Corsaro said the 1855 and 1880 counts were most reliable on the question of race because they were more detailed in this regard than the 1870 Census.

Nevertheless, a professor of African and Afro-American studies at the State University at Albany said Census entries on race were "really quite unreliable."

Census takers were white and untrained, and made judgments of race solely on personal observation, said George Levesque, who is studying the early history of blacks in Albany.

To establish Blake's race, Levesque said, "you'd have to trace his genealogy, and that is not easy. The umbilical cord to the past was almost completely severed by three centuries of slavery."

Levesque also pointed out that an odd thing commonly happened to successful blacks in American history. "When a person who was black did something successful, he was transformed into an Indian or a white. This was because of the prevailing racist notion that blacks were innately inferior."

Blake's success can be traced from the time he finished grammar school, went to work as a hall boy at the Delavan House, and rose to headwaiter in 12 years. By 1866, he was the proprietor of Congress Hall, a hotel patronized by legislators, judges, and Gov. John T. Hoffman, who lived there.

When Congress Hall was razed to make way for the new Capitol in 1878, Blake took charge of another Albany hotel - the Kenmore - which Howell and Tenney said "enjoys a first-class patronage and is one of the best- equipped hotels in the city."

The hotel catered to an exclusively white clientele, a situation historians say was typical of successful black establishments in the 19th century.

But Blake served the black community as well. A stained-glass window in the Israel African Methodist Episcopal Church on Hamilton Street was dedicated to him as a man who never turned away a friend or stranger in need.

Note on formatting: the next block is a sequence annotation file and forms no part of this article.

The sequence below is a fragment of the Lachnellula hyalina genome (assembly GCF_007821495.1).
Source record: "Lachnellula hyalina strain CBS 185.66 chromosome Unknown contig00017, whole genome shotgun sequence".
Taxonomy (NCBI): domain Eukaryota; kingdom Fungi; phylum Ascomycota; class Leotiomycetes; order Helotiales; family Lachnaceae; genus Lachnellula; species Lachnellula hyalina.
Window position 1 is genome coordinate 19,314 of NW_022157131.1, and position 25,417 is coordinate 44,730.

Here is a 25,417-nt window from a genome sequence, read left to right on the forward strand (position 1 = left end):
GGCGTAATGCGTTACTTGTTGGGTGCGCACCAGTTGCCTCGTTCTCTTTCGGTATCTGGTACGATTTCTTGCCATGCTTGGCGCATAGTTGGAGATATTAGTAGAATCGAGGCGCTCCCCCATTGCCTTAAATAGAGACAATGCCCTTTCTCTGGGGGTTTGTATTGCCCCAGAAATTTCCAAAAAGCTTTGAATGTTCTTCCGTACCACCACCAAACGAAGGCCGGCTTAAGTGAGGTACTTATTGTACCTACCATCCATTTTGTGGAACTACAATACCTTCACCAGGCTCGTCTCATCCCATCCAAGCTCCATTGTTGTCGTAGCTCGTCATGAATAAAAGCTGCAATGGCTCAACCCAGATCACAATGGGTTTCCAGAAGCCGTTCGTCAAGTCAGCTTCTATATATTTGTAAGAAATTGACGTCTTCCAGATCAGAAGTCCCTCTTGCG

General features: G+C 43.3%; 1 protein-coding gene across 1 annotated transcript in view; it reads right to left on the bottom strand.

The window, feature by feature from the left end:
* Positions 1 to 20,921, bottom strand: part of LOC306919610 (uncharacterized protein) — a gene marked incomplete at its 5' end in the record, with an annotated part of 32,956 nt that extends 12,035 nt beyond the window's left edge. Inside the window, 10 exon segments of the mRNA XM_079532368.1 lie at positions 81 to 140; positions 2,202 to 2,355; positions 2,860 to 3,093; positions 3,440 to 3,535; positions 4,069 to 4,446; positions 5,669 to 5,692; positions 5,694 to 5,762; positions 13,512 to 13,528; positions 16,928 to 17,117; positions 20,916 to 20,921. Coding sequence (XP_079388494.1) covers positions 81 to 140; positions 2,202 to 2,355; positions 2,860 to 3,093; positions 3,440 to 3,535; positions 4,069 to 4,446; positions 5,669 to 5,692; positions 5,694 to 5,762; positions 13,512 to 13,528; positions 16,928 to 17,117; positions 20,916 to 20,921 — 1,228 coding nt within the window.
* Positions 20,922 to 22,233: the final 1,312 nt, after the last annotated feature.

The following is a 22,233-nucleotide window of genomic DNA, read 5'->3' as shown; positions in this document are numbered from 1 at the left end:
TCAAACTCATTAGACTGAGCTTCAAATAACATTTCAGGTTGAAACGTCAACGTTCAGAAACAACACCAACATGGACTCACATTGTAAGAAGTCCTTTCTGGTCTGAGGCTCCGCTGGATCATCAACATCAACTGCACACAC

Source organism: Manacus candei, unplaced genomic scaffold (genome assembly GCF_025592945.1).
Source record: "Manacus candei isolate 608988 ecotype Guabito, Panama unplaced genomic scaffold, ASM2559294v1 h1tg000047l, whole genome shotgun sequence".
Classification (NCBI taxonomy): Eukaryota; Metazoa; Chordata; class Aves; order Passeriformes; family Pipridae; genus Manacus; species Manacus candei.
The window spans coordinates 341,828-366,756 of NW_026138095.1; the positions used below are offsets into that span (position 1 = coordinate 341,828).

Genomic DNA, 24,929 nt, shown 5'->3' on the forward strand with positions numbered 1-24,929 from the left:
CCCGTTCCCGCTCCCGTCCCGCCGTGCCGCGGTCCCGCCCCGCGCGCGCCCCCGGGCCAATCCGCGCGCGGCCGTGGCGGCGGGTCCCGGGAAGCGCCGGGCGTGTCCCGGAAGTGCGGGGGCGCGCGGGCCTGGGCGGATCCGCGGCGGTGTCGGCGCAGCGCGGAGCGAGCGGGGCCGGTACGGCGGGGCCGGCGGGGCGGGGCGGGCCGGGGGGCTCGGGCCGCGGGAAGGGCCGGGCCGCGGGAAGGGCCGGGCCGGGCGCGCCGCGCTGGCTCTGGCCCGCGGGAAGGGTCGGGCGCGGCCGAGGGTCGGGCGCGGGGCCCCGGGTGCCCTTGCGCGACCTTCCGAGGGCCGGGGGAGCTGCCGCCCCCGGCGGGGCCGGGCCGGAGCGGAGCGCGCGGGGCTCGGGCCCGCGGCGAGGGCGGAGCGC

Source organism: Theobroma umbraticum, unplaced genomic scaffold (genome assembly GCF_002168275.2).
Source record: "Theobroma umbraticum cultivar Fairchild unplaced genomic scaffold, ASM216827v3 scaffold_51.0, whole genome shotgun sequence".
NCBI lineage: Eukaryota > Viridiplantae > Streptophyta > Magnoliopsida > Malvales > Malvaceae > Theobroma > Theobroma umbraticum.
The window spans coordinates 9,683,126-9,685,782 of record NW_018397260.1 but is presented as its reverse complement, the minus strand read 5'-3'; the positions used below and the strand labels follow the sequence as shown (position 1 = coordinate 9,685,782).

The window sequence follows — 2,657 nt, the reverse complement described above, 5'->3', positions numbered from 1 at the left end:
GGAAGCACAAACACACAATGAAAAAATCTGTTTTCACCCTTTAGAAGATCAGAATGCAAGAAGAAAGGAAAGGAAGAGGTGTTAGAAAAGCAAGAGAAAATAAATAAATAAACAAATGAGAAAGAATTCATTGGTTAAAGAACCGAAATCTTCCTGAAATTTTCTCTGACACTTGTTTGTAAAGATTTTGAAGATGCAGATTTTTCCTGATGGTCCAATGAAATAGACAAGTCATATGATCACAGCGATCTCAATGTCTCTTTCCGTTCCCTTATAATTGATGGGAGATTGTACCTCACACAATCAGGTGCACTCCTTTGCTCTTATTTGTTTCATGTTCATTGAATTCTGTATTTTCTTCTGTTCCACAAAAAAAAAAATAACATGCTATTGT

After his death, the Albany Argus wrote, "He was friendly to talent and energy among his people, and its brainier members always had in him a friend."

ALBANY BLACKS STILL embrace Blake. Harriet Van Vranken, a 95-year- old Albany woman, remembers childhood stories from her mother about Blake's generosity, kindness and ambition.

His public achievements are well documented, but the private man remains a mystery. And now there is one more piece to make up the puzzle. Was Adam Blake black or white?

"There is no final authority," said SUNYA's Levesque. Referring to elaborate racial classification systems in place in some Southern states before the Civil War, he said: "There used to be at one time, before 1850, but those things all went by the board. It was mainly on the basis of physical appearance."

Mrs. Blake said that for her, the issue was not one of race.

"We are interested in the truth," she said. "The family is very proud of him." But "he is not black."